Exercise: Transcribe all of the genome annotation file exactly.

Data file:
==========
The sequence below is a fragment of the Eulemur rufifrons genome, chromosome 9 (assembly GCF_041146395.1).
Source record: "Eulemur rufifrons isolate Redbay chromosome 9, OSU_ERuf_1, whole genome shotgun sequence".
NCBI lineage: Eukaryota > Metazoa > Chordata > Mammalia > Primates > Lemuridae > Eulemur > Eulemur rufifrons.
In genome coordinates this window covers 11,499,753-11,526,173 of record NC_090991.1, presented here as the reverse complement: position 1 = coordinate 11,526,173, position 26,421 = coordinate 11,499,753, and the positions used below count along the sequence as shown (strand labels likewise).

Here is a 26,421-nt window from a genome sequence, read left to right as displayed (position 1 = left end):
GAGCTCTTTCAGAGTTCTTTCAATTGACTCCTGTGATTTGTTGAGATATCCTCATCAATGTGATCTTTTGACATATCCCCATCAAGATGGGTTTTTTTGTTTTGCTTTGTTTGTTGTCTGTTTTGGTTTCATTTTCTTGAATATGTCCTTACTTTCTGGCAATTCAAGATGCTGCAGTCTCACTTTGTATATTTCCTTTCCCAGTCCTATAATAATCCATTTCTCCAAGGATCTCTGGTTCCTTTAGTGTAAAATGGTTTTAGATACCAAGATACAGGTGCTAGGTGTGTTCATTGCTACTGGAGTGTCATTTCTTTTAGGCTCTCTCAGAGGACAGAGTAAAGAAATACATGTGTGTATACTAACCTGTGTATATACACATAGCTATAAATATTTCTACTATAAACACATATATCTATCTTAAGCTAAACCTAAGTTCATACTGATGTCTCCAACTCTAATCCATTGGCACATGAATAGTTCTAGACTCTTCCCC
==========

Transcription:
The sequence below is a fragment of the Eulemur rufifrons genome, chromosome 9 (assembly GCF_041146395.1).
Source record: "Eulemur rufifrons isolate Redbay chromosome 9, OSU_ERuf_1, whole genome shotgun sequence".
NCBI lineage: Eukaryota > Metazoa > Chordata > Mammalia > Primates > Lemuridae > Eulemur > Eulemur rufifrons.
In genome coordinates this window covers 11,499,753-11,526,173 of record NC_090991.1, presented here as the reverse complement: position 1 = coordinate 11,526,173, position 26,421 = coordinate 11,499,753, and the positions used below count along the sequence as shown (strand labels likewise).

Here is a 26,421-nt window from a genome sequence, read left to right as displayed (position 1 = left end):
GAGCTCTTTCAGAGTTCTTTCAATTGACTCCTGTGATTTGTTGAGATATCCTCATCAATGTGATCTTTTGACATATCCCCATCAAGATGGGTTTTTTTGTTTTGCTTTGTTTGTTGTCTGTTTTGGTTTCATTTTCTTGAATATGTCCTTACTTTCTGGCAATTCAAGATGCTGCAGTCTCACTTTGTATATTTCCTTTCCCAGTCCTATAATAATCCATTTCTCCAAGGATCTCTGGTTCCTTTAGTGTAAAATGGTTTTAGATACCAAGATACAGGTGCTAGGTGTGTTCATTGCTACTGGAGTGTCATTTCTTTTAGGCTCTCTCAGAGGACAGAGTAAAGAAATACATGTGTGTATACTAACCTGTGTATATACACATAGCTATAAATATTTCTACTATAAACACATATATCTATCTTAAGCTAAACCTAAGTTCATACTGATGTCTCCAACTCTAATCCATTGGCACATGAATAGTTCTAGACTCTTCCCC